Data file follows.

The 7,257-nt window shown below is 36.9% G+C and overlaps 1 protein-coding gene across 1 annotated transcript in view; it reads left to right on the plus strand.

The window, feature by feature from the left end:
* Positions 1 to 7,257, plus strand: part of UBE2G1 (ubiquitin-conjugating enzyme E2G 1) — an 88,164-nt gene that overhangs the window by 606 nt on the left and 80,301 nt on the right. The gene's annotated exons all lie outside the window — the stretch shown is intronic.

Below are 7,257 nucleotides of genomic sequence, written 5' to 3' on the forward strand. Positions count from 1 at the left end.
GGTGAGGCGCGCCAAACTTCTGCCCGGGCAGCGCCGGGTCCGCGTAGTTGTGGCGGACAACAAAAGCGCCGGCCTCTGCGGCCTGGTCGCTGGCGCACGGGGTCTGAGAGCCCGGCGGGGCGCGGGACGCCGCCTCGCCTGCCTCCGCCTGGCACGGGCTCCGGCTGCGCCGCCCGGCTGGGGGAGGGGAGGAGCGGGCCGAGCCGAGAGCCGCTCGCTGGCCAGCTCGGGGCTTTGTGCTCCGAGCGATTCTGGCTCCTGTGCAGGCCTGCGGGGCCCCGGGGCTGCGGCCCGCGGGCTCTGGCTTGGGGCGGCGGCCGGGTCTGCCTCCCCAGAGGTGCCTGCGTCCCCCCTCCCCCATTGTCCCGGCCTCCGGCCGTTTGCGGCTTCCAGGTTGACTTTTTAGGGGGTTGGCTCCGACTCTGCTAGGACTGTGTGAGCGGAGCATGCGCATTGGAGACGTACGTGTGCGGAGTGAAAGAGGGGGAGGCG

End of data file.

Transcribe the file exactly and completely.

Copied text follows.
The 7,257-nt window shown below is 36.9% G+C and overlaps 1 protein-coding gene across 1 annotated transcript in view; it reads left to right on the plus strand.

The window, feature by feature from the left end:
* Positions 1 to 7,257, plus strand: part of UBE2G1 (ubiquitin-conjugating enzyme E2G 1) — an 88,164-nt gene that overhangs the window by 606 nt on the left and 80,301 nt on the right. The gene's annotated exons all lie outside the window — the stretch shown is intronic.

Below are 7,257 nucleotides of genomic sequence, written 5' to 3' on the forward strand. Positions count from 1 at the left end.
GGTGAGGCGCGCCAAACTTCTGCCCGGGCAGCGCCGGGTCCGCGTAGTTGTGGCGGACAACAAAAGCGCCGGCCTCTGCGGCCTGGTCGCTGGCGCACGGGGTCTGAGAGCCCGGCGGGGCGCGGGACGCCGCCTCGCCTGCCTCCGCCTGGCACGGGCTCCGGCTGCGCCGCCCGGCTGGGGGAGGGGAGGAGCGGGCCGAGCCGAGAGCCGCTCGCTGGCCAGCTCGGGGCTTTGTGCTCCGAGCGATTCTGGCTCCTGTGCAGGCCTGCGGGGCCCCGGGGCTGCGGCCCGCGGGCTCTGGCTTGGGGCGGCGGCCGGGTCTGCCTCCCCAGAGGTGCCTGCGTCCCCCCTCCCCCATTGTCCCGGCCTCCGGCCGTTTGCGGCTTCCAGGTTGACTTTTTAGGGGGTTGGCTCCGACTCTGCTAGGACTGTGTGAGCGGAGCATGCGCATTGGAGACGTACGTGTGCGGAGTGAAAGAGGGGGAGGCG